LATEST ARTICLES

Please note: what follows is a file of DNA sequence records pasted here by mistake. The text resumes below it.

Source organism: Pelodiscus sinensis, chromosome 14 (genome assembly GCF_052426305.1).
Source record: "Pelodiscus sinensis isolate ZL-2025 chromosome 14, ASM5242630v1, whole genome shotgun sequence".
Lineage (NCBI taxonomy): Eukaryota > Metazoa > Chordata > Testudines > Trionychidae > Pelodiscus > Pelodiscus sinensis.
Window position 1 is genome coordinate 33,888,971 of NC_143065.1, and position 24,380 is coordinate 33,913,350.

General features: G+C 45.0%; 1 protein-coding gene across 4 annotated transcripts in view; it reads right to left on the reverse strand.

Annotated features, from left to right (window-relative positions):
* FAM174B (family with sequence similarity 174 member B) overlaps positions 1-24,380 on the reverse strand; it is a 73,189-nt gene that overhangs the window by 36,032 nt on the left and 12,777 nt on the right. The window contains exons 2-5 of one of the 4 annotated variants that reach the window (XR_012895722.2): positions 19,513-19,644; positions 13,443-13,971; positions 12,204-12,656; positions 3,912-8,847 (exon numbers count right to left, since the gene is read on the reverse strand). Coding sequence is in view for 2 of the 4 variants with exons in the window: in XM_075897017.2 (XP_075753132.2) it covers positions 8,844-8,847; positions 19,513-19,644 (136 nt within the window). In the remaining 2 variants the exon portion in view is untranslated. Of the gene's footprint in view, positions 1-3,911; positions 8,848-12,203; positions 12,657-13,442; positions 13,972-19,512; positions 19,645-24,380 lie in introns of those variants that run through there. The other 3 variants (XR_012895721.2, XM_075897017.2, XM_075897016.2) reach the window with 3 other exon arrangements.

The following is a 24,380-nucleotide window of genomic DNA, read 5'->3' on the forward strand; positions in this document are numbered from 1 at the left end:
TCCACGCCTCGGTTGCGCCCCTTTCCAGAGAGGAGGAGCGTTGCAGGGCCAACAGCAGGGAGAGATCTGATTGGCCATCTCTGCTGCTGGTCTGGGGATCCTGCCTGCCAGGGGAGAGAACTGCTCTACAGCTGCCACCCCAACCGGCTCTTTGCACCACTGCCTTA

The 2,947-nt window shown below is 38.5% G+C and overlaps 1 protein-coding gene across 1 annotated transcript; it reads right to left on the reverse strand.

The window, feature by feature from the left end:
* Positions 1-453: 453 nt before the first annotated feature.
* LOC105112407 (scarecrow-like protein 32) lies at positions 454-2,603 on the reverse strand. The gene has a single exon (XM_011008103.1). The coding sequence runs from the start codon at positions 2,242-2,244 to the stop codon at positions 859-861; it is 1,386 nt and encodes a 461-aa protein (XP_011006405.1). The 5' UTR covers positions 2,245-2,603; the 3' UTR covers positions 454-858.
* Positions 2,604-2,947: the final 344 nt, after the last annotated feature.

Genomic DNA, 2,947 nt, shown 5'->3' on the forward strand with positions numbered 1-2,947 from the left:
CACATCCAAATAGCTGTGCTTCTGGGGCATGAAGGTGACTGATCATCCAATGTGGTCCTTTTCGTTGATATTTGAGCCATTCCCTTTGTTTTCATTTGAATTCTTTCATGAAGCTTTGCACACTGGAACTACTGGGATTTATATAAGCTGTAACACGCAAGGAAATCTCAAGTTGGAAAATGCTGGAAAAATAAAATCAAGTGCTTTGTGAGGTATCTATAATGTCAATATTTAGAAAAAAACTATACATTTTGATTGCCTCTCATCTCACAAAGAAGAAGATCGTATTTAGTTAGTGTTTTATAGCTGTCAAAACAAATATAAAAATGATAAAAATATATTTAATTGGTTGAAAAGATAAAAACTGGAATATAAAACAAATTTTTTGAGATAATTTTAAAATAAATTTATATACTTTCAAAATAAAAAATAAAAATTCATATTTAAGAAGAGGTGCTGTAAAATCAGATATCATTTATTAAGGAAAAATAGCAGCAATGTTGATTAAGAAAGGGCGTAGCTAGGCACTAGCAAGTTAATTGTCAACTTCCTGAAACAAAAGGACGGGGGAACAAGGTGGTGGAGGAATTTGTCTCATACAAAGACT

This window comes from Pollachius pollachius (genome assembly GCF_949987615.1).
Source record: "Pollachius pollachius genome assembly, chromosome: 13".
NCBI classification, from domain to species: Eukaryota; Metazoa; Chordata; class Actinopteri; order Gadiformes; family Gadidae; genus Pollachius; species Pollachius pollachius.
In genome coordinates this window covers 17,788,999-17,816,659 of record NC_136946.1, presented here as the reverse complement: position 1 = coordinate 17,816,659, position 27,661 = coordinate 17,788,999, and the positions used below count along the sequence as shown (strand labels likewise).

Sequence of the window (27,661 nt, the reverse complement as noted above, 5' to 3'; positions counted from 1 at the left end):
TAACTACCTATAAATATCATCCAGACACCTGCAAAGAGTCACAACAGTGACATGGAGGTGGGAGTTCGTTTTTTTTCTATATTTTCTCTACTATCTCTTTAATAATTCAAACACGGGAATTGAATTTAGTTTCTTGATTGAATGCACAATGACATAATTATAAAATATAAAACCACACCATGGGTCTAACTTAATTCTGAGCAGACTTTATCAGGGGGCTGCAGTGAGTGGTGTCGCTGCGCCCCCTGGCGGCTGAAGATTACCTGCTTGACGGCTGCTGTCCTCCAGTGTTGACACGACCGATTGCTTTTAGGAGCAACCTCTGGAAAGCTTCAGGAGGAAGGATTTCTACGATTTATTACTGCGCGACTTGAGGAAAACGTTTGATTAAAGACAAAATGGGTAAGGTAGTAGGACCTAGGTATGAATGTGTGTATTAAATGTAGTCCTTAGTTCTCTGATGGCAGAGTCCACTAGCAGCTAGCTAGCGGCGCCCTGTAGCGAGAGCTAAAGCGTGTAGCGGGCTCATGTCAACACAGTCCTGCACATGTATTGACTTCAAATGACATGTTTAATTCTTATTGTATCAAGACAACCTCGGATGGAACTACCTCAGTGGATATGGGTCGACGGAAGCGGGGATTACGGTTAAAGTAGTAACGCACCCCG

CV